Among the many responsibilities of an engineering manager, one of the most important is that of archivist and historian. Engineering managers have to become adept at both remembering and encouraging their teams to archive and capture the work they've done and their accomplishments.
This is hard enough on any team but exacerbated on technical teams. More often than not, your developers are moving a million miles a minute. As soon as they complete one thing, they're off to the races on the next. As much as we attempt to create retrospective ceremonies, it's hard to stop the momentum and reflect.
Here are 4 ways you can help your software engineering teams propel their careers forward and manage their goals:
Win reflection is just what it sounds like: a recounting of successes over the most recent cycle. Giving your team the space and time to share out and reflect on wins is critical. They may squirm at the idea initially, but overtime they'll become more comfortable sharing and documenting their success. Having a centralized, time-based repository of these wins will help them (and you) in annual reviews, promotions, and career development.
As a manager, it's your responsibility to set the micro-culture of your team. Whether you realize it or not, you set the small, daily interactions, norms, and precedent on your team. One way to help everyone on the team is to make in-team praise and kudos-giving a norm. This makes it so that acknowledging and documenting wins doesn't fall on just manager and individual contributor. Other team members may notice things that you and your direct report do not and raise them to the rest of the team. A flywheel of wins and appreciation. It could be as simple as a daily or weekly slack appreciation time, or even a dedicated channel.
Practicing as much transparency as possible around promotions without risking the privacy of others, will do wonders for your team. Understanding exactly what is expected of them and where they need to grow will give them the right frame of reference in the way they approach work as well as what they document. Although this may seem apparent, many managers do not have these conversations or transparency around the promotion process simply because they wrongly assume their team members are clear on what needs to be done. Without consistent conversations, things become murky. When things become murky, people tend to get discouraged, frustrated, and even anxious – all things that contribute to people leaving and higher turnover.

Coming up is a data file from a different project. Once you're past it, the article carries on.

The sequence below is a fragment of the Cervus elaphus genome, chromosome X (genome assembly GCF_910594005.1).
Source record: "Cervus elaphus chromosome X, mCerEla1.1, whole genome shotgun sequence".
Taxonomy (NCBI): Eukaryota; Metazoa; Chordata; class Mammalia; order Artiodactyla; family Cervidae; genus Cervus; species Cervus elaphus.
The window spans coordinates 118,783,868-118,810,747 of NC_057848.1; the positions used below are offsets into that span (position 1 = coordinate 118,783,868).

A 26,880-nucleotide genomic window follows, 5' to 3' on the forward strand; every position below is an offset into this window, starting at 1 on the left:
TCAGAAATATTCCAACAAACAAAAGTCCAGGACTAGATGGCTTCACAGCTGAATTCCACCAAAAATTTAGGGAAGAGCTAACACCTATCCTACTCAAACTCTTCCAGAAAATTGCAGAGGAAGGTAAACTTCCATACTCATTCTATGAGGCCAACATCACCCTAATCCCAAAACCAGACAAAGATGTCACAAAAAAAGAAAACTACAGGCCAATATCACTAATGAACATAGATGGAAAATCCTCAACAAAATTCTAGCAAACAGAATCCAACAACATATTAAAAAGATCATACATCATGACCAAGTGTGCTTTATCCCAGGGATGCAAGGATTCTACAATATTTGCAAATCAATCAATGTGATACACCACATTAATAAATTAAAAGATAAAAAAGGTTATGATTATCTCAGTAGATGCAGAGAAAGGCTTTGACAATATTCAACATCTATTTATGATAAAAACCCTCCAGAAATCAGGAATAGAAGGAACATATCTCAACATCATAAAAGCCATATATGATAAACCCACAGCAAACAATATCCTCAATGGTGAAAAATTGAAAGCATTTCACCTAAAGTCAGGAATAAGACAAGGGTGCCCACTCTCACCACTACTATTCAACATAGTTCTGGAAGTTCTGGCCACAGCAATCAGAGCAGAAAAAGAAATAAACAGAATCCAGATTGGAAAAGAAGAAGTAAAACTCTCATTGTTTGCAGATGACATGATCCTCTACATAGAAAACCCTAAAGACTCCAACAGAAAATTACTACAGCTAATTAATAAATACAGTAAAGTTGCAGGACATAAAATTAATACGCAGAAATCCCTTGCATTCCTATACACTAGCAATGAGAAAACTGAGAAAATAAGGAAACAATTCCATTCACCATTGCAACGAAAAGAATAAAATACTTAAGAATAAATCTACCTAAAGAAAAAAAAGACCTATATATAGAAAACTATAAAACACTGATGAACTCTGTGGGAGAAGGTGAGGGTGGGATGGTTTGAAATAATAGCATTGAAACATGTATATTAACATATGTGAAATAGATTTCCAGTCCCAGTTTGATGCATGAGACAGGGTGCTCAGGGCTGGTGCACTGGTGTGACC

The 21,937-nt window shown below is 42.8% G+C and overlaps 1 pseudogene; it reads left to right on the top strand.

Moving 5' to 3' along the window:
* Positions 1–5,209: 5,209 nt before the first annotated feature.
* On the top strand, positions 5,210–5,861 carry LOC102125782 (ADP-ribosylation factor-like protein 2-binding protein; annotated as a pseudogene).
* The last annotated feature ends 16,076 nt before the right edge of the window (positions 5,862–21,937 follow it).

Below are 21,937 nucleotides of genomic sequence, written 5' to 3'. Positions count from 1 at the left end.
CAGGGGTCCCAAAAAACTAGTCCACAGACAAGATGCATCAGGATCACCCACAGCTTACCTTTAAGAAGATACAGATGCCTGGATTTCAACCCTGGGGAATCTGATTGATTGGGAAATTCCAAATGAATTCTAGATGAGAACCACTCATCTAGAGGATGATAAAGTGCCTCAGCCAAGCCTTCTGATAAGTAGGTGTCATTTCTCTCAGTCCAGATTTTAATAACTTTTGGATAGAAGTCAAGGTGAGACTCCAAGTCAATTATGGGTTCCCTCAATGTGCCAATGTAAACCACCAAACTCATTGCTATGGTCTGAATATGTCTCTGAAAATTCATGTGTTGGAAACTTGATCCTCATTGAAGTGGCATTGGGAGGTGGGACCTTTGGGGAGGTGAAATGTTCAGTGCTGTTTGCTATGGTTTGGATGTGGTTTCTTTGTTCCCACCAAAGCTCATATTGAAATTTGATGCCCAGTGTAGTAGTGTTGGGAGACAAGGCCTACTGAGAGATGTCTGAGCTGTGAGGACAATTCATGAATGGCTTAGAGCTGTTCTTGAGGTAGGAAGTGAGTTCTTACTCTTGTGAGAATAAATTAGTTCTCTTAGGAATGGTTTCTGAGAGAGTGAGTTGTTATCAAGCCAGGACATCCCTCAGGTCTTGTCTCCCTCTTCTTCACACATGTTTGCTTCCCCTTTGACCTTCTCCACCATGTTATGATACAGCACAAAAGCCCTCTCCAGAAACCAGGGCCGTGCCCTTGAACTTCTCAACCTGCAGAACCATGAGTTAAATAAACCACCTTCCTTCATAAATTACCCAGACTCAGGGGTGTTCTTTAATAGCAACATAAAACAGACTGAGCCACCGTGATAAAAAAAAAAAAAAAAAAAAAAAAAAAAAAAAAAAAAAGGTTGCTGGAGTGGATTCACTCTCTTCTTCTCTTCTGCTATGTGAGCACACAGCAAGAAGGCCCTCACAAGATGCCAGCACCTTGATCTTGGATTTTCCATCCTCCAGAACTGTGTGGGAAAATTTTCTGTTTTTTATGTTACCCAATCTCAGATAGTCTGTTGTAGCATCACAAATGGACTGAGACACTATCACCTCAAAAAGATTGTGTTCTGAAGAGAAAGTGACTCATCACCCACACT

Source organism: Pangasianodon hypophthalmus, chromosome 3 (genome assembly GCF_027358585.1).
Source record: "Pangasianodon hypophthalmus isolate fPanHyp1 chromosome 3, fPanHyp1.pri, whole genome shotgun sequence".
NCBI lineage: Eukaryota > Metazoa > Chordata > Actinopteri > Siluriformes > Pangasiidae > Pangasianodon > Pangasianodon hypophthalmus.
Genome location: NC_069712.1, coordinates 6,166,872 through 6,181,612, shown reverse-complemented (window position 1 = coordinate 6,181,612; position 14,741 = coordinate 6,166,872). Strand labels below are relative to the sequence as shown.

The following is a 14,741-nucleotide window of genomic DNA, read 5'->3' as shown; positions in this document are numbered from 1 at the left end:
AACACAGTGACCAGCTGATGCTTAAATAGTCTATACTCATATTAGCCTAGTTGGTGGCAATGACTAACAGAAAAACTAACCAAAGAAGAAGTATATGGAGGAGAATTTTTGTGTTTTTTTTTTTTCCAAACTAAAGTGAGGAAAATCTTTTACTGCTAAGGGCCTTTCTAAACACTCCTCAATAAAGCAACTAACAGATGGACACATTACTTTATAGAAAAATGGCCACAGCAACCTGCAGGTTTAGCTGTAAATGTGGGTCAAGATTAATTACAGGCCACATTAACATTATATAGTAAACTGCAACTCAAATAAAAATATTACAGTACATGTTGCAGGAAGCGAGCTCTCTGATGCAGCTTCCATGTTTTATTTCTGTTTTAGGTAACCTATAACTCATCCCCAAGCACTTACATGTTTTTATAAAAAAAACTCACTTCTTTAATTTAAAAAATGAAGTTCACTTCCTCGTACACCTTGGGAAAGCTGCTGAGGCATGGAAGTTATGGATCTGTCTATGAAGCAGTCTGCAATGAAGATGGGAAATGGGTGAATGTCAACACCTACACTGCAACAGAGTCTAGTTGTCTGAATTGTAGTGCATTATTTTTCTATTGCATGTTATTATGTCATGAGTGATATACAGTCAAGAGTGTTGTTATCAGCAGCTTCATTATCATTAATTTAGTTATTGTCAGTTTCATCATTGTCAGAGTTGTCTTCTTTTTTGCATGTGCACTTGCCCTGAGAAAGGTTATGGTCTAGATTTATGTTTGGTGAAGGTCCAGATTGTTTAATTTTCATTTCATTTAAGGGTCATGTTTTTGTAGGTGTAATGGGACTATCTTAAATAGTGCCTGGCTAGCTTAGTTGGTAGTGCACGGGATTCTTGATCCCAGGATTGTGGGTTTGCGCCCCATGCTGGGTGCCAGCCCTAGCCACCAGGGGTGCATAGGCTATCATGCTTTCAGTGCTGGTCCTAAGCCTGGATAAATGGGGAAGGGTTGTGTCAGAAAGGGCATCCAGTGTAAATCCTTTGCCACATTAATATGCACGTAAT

The last and most impactful thing you can do is share candidly about your own career. What were the mistakes you made and the moments that most significantly contributed to your career growth. When you share your journey, your team won't see you just as someone who's "made it", but as a peer that had their ups and downs to get where they are. This is fundamental in trust building.
Do you have any tips on helping your team manage their careers? We'd love to hear them. Leave us a note at firstname.lastname@example.org or on our socials!